Commentary Magazine


Ron Paul’s Revenge: A Third-Party Run?

It’s not even worth pretending Ron Paul has any shot at winning the GOP nomination, even if he does manage to pull off a victory in Iowa. As Dave Weigel outlines at Slate, if Paul wins the caucuses it will probably only boost Romney’s chances of wrapping up the nomination.

Because Paul’s such a no-shot, most of his Republican critics are fairly blasé about his steady upward creep in the Iowa polls. But they should consider this nightmare scenario: Paul wins the caucuses. He then uses his heightened visibility – and his substantial cash reserves – to set the stage for a general election third-party run.

If you don’t think he’ll have enough public support to cause serious damage in the general election, you’re fooling yourself. There will be plenty of Republican voters who will be disillusioned enough by Romney’s likely nomination to consider voting third-party, which would severely complicate the GOP’s path to the White House.

Politico reports that this possibility is already causing anxiety in Iowa Republican circles:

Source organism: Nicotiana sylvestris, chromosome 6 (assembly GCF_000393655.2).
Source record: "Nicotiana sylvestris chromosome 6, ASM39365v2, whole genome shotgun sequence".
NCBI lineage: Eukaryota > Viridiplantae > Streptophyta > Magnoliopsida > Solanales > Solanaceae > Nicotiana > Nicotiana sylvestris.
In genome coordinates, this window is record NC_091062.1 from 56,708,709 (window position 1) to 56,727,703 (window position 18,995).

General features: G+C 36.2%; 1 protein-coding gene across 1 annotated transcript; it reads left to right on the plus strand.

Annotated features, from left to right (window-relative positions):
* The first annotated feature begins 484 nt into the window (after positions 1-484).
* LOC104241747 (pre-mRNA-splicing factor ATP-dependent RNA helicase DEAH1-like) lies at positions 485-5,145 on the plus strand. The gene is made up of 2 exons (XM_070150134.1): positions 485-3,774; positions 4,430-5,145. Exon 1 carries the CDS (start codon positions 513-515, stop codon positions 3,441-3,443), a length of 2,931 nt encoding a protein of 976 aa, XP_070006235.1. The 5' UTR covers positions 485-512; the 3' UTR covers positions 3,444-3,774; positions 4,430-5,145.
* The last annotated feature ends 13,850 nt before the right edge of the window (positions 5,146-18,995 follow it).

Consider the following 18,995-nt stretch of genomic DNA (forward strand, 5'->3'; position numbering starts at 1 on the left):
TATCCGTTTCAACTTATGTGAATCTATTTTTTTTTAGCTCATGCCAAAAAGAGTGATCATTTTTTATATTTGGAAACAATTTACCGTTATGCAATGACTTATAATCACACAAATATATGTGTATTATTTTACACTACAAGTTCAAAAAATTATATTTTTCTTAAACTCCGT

The most troubling eventuality that Iowa Republicans are bracing for is that Paul wins the caucuses only to lose the nomination and run as a third-party candidate in November — all but ensuring President Obama is re-elected.

“If we empower somebody who turns around and elects Obama, then that’s a major problem for the caucuses,” said Rep. Steve King (R-Iowa).

Iowa Republicans have reason to be concerned. When Sean Hannity asked Paul, point blank, last week whether he would mount a third-party bid, the candidate said he had “no intention of doing that,” but was careful to keep the door open: “I don’t like absolutes — I don’t like to say: ‘I absolutely will never do such and such,’” Paul added.

Thanks to Republican primary rules that try to discourage exactly this scenario, Paul won’t be able to get on all the state ballots as a third-party candidate. But that may not matter. Paul’s an ideologue first, and the point of his run would be to get his message out to a broad national audience – winning is a secondary concern.

From Paul’s perspective, the time may seem ripe. He’s stated that this will be his final presidential run. And he’s even announced that he won’t run again for the congressional seat he’s held for more than a decade.

Once Republicans reject Paul and choose their nominee, will he cheerfully fade away into retirement and the quieter life of activist politics? Or will Paul – no longer beholden to the Republican Party that has long treated him like a sideshow – seek out third-party vindication at the GOP’s expense?